As Mr Markmanrud and Island Offshore managing director Tommy Walaunet explained, the 875-896 kWh battery packs on the vessels can be used for a wide range of operations, from when the ships are in dynamic positioning mode to when they are in transit. “Preliminary results from DP operation indicate fuel and emission reductions of 12-14%, but the potential is even higher if operation and engine use is optimised,” Mr Walaunet explained, “although this will require more emphasis on skills building.”
When in transit, the hybrid system will provide reserve power and reduce intermittent load increases – known as ‘peak shaving’ – reducing fuel consumption and emissions at sea. Mr Markmanrud also highlighted the fact that being able to run the vessels on shore power when in port – rather than use diesels to generate power – can significantly reduce emissions on land and greatly enhance the quality of life for those living in the immediate area.
Asked about the availability of shore power at the ports the vessels use, Mr Walaunet said there was good capability at Stavanger and Bergen and at a growing number of ports and offshore supply bases. He explained that the company’s experience of bunkering with LNG and the logistics of doing so has been positive although, as he also noted, the economic benefits of using LNG depend heavily on the price. LNG is a commodity, and like all commodities the price varies, as does the price of LNG delivered onboard.
However, as Mr Walaunet also explained, Island Offshore’s adoption of fuel- and emissions-reducing technology doesn’t end with battery hybrids and LNG. “We are also investigating several other technologies,” he told OSJ. “These range from hull and propeller cleaning to the use of biofuels and, in the longer term, the use of fuel cells.”
Mr Walaunet said Island Offshore believes there are significant potential benefits to be obtained from blending biofuel into conventional fuel and highlighted tests that engine-builders have conducted addressing the technical challenges of doing so. It would be possible to start using biofuels blended into conventional fuels right away, he suggested, but for the time being this would be more expensive than using conventional fuel alone.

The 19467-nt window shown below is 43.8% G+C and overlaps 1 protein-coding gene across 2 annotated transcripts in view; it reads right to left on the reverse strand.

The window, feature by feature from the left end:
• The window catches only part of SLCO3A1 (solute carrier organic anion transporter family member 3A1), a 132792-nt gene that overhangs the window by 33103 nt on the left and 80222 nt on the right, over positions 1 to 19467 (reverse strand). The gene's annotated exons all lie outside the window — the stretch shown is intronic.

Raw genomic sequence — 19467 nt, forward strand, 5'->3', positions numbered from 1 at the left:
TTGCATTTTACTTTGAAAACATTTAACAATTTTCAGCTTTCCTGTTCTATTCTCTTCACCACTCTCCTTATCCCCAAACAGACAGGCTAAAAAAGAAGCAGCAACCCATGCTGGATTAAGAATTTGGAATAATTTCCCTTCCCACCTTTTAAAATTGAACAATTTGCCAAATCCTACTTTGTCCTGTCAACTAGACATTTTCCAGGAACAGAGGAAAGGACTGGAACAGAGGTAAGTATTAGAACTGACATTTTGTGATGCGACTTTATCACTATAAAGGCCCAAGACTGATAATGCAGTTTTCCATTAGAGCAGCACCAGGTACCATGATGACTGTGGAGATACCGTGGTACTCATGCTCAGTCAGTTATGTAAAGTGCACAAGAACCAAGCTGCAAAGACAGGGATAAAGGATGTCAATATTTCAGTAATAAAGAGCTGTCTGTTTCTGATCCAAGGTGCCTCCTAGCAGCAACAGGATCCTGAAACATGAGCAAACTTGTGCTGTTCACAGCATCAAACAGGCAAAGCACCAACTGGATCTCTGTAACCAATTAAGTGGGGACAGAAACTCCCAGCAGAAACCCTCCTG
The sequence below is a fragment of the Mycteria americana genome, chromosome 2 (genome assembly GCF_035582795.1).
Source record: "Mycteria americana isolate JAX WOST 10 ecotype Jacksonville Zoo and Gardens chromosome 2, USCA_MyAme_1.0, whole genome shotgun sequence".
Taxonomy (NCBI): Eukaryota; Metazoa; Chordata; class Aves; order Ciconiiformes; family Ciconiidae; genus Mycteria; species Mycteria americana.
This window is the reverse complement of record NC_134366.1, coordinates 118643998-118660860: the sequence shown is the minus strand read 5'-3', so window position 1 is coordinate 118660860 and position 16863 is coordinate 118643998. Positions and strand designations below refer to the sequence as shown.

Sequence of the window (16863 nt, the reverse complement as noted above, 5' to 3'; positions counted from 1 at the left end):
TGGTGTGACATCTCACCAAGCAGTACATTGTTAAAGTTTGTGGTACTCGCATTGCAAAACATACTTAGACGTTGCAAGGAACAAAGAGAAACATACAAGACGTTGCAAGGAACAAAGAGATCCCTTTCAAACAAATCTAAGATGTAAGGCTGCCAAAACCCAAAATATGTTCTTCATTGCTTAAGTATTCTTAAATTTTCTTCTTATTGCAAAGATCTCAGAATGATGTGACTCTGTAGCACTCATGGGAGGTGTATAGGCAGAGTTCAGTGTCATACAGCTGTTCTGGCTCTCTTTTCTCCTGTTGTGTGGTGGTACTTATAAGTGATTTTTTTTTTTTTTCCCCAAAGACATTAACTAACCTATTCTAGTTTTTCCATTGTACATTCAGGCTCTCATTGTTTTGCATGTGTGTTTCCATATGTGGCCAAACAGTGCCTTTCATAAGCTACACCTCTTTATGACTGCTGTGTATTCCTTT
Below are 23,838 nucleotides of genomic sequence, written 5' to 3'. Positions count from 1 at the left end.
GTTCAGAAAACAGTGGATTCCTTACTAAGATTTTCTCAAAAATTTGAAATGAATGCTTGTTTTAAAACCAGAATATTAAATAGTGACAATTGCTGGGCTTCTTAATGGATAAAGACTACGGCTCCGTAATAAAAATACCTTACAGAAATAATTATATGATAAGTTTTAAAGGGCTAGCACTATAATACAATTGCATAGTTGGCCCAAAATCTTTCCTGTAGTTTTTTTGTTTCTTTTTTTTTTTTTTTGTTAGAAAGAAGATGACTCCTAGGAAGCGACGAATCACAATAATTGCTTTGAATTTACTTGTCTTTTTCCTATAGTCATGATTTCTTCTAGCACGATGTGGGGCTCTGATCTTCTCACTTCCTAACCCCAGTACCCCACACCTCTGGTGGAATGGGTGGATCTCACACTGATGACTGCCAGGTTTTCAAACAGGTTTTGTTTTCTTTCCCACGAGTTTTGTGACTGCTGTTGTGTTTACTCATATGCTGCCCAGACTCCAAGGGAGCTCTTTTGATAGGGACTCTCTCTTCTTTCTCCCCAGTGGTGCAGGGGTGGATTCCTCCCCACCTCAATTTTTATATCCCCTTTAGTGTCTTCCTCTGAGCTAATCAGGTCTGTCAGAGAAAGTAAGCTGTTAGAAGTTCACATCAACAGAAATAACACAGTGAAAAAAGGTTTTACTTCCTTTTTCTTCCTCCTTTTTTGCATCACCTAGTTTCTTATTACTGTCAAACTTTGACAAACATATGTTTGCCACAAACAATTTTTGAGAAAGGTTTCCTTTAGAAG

Among other advantages, biofuels have very low sulphur levels and low CO2 emissions. Another advantage of using biofuels on an OSV would be that, compared to larger vessels – which consume much larger amounts of fuel – the requirements would be more manageable, especially if the fuel is used in blending.
Mr Walaunet said the company is looking at blending 20% biofuel into the fuels its vessels use, although it has not yet taken a decision to press ahead with their use. “We see biofuels and other technology as bridging options until technology such as fuel cells is further developed,” he explained.
“Using LNG reduces NOx emissions by around 80%”
Lundin is also supporting a number of other research initiatives, among them the development, with CMR Prototech and partners Odfjell and Wärtsilä, of a multi-fuel fuel cell that could operate on hydrogen and ammonia. In due course it is expected to be tested with everything from hydrogen and ammonia to natural gas and biogas. It will be tested at the Sustainable Energy Catapult Centre in Stord in Norway before installation on a chemical tanker operated by Odfjell. The technology is potentially applicable to a wide range of vessels.
Tests have shown that such a fuel cell could provide very significant reductions in CO2 emissions and emission-free operation over long distances. That would mean it could be used by deep-sea vessels and, of course, OSVs. Because it is designed to be capable of operating on a range of different fuels, it will have a high level of built-in flexibility, whichever fuel type emerges as the most cost competitive and environmentally efficient in the years ahead.